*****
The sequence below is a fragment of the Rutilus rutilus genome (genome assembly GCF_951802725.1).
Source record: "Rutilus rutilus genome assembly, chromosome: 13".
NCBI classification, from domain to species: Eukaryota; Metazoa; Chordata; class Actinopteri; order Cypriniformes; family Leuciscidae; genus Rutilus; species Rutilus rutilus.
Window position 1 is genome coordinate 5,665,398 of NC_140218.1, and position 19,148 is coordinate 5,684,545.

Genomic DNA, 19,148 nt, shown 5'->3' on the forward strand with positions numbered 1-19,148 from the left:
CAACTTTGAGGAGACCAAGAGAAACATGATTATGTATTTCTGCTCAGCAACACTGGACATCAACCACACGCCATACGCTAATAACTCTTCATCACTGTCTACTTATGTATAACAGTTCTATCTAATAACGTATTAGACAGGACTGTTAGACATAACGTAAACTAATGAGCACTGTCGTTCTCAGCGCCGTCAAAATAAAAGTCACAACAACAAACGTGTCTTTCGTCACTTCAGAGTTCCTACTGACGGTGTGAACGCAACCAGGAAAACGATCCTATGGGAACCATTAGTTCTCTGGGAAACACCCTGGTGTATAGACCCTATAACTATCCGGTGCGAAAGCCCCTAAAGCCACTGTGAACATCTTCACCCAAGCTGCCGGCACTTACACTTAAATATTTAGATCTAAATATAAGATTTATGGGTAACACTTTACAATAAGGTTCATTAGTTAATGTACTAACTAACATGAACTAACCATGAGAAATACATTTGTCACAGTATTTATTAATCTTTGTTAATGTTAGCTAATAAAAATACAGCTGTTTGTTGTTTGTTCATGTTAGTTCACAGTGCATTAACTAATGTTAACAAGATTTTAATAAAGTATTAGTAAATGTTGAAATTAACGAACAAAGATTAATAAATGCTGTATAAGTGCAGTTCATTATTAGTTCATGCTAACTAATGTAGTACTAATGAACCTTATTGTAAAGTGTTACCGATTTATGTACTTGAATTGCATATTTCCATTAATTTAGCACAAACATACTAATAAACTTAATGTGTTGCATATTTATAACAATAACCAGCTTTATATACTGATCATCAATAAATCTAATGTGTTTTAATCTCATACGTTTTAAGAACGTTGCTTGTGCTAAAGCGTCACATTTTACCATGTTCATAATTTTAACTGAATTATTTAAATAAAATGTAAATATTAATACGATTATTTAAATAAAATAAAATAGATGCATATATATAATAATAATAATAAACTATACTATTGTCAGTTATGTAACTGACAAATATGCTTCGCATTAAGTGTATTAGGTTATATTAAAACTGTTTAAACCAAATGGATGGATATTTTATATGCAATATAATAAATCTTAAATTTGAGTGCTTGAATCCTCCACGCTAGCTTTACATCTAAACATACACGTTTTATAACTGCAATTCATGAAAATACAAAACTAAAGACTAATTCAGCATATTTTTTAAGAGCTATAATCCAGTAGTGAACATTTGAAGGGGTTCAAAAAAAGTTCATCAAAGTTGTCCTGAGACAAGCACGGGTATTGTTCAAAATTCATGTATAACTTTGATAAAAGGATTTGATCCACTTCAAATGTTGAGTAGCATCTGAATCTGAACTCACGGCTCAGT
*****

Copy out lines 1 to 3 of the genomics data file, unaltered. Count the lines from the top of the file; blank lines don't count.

The sequence below is a fragment of the Rutilus rutilus genome (genome assembly GCF_951802725.1).
Source record: "Rutilus rutilus genome assembly, chromosome: 13".
NCBI classification, from domain to species: Eukaryota; Metazoa; Chordata; class Actinopteri; order Cypriniformes; family Leuciscidae; genus Rutilus; species Rutilus rutilus.